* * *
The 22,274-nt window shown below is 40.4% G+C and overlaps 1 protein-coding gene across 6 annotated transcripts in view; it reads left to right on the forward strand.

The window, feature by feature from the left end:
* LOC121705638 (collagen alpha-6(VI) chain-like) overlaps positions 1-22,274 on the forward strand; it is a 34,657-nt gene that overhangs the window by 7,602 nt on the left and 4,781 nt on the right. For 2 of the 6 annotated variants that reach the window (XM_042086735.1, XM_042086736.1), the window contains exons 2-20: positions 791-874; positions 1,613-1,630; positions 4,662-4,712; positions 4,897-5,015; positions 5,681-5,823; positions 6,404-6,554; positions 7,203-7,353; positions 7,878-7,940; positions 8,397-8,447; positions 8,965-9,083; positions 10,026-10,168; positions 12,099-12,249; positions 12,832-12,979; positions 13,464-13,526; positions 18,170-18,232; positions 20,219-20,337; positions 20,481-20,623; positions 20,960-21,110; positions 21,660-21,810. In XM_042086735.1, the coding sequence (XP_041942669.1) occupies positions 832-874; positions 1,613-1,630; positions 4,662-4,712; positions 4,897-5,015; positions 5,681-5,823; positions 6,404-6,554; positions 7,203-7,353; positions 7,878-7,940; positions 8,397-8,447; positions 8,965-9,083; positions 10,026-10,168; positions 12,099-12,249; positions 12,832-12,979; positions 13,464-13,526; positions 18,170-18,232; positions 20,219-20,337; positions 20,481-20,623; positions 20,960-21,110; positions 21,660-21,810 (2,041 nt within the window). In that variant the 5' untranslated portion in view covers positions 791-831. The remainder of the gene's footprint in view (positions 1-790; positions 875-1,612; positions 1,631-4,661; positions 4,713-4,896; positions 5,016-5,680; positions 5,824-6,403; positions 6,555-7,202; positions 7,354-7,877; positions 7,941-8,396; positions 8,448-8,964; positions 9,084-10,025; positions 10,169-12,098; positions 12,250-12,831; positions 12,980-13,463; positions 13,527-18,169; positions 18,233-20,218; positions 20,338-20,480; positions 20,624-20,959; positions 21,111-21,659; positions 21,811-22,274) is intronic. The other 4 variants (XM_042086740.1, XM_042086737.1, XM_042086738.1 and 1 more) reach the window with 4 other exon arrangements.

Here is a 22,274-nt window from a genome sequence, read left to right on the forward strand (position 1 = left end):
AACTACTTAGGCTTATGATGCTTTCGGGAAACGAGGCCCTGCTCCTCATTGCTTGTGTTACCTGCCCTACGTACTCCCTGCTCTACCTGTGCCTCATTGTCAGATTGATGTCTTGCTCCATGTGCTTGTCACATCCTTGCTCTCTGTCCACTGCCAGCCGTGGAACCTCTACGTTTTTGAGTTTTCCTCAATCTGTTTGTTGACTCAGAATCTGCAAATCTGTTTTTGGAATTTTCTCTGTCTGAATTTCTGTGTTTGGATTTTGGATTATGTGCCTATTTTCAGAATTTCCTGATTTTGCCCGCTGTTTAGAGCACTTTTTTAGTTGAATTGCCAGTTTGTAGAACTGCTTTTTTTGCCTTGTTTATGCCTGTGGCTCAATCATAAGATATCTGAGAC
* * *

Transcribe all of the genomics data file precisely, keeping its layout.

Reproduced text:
The 22,274-nt window shown below is 40.4% G+C and overlaps 1 protein-coding gene across 6 annotated transcripts in view; it reads left to right on the forward strand.

The window, feature by feature from the left end:
* LOC121705638 (collagen alpha-6(VI) chain-like) overlaps positions 1-22,274 on the forward strand; it is a 34,657-nt gene that overhangs the window by 7,602 nt on the left and 4,781 nt on the right. For 2 of the 6 annotated variants that reach the window (XM_042086735.1, XM_042086736.1), the window contains exons 2-20: positions 791-874; positions 1,613-1,630; positions 4,662-4,712; positions 4,897-5,015; positions 5,681-5,823; positions 6,404-6,554; positions 7,203-7,353; positions 7,878-7,940; positions 8,397-8,447; positions 8,965-9,083; positions 10,026-10,168; positions 12,099-12,249; positions 12,832-12,979; positions 13,464-13,526; positions 18,170-18,232; positions 20,219-20,337; positions 20,481-20,623; positions 20,960-21,110; positions 21,660-21,810. In XM_042086735.1, the coding sequence (XP_041942669.1) occupies positions 832-874; positions 1,613-1,630; positions 4,662-4,712; positions 4,897-5,015; positions 5,681-5,823; positions 6,404-6,554; positions 7,203-7,353; positions 7,878-7,940; positions 8,397-8,447; positions 8,965-9,083; positions 10,026-10,168; positions 12,099-12,249; positions 12,832-12,979; positions 13,464-13,526; positions 18,170-18,232; positions 20,219-20,337; positions 20,481-20,623; positions 20,960-21,110; positions 21,660-21,810 (2,041 nt within the window). In that variant the 5' untranslated portion in view covers positions 791-831. The remainder of the gene's footprint in view (positions 1-790; positions 875-1,612; positions 1,631-4,661; positions 4,713-4,896; positions 5,016-5,680; positions 5,824-6,403; positions 6,555-7,202; positions 7,354-7,877; positions 7,941-8,396; positions 8,448-8,964; positions 9,084-10,025; positions 10,169-12,098; positions 12,250-12,831; positions 12,980-13,463; positions 13,527-18,169; positions 18,233-20,218; positions 20,338-20,480; positions 20,624-20,959; positions 21,111-21,659; positions 21,811-22,274) is intronic. The other 4 variants (XM_042086740.1, XM_042086737.1, XM_042086738.1 and 1 more) reach the window with 4 other exon arrangements.

Here is a 22,274-nt window from a genome sequence, read left to right on the forward strand (position 1 = left end):
AACTACTTAGGCTTATGATGCTTTCGGGAAACGAGGCCCTGCTCCTCATTGCTTGTGTTACCTGCCCTACGTACTCCCTGCTCTACCTGTGCCTCATTGTCAGATTGATGTCTTGCTCCATGTGCTTGTCACATCCTTGCTCTCTGTCCACTGCCAGCCGTGGAACCTCTACGTTTTTGAGTTTTCCTCAATCTGTTTGTTGACTCAGAATCTGCAAATCTGTTTTTGGAATTTTCTCTGTCTGAATTTCTGTGTTTGGATTTTGGATTATGTGCCTATTTTCAGAATTTCCTGATTTTGCCCGCTGTTTAGAGCACTTTTTTAGTTGAATTGCCAGTTTGTAGAACTGCTTTTTTTGCCTTGTTTATGCCTGTGGCTCAATCATAAGATATCTGAGAC